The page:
One of the most important factors that must be considered if countries are thinking about lowering the target level of inflation much below 2 per cent is the zero interest bound. Targeting inflation rates that are too low, the authors note, may restrict the ability of monetary policy to respond to economic shocks by limiting the amount by which interest rates can be eased. The size of the shocks hitting an economy, the formation of inflation expectations, and the conduct of monetary policy are also seen to exert an important influence on the risks of hitting the zero interest bound. The evidence that the authors review suggests that the probability of encountering the zero bound when the average inflation is at least 2 per cent are relatively small.Topics: Inflation: costs and benefits; Interest rates; Monetary policy implementation
This paper studies the steady-state costs of inflation in a general-equilibrium model with real per capita output growth and staggered nominal price and wage contracts.Topics: Inflation: costs and benefits
The authors provide a detailed technical description of the Terms-of-Trade Economic Model (ToTEM), which replaced the Quarterly Projection Model (QPM) in December 2005 as the Bank's principal projection and policy-analysis model for the Canadian economy.Topics: Business fluctuations and cycles; Economic models
The Terms-of-Trade Economic Model, or ToTEM, replaced the Quarterly Projection Model (QPM) in December 2005 as the Bank's principal projection and policy-analysis model for the Canadian economy. Benefiting from advances in economic modelling and computer power, ToTEM builds on the strengths of QPM, allowing for optimizing behaviour on the part of firms and households, both in and out of steady state, in a multi-product environment. The authors explain the motivation behind the development of ToTEM, provide an overview of the model and its calibration, and present several simulations to illustrate its key properties, concluding with some indications of how the model is expected to evolve going forward.Topics: Business fluctuations and cycles; Economic models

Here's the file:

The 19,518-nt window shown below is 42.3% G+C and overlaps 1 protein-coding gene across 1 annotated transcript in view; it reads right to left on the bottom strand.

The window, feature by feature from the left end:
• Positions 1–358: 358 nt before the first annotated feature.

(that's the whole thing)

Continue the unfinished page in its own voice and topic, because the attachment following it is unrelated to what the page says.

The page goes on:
The authors develop a small open-economy dynamic stochastic general-equilibrium (DSGE) model in an attempt to understand the dynamic relationships in Canadian macroeconomic data.Topics: Business fluctuations and cycles; Economic models; Inflation and prices
This article examines another strategy in the Bank's approach to dealing with an uncertain world: the use of carefully articulated models to produce economic forecasts and to examine the implications of the various risks to those forecasts. Economic models are deliberate simplifications of a complex world that allow economists to make predictions that are reasonably accurate and that can be easily understood and communicated. By using several models, based on competing paradigms, the Bank minimizes policy errors that could result from relying on one view of the world and one philosophy of model design. The authors review some of the models currently used at the Bank, as well as the role of judgment in the projection process.Topics: Economic models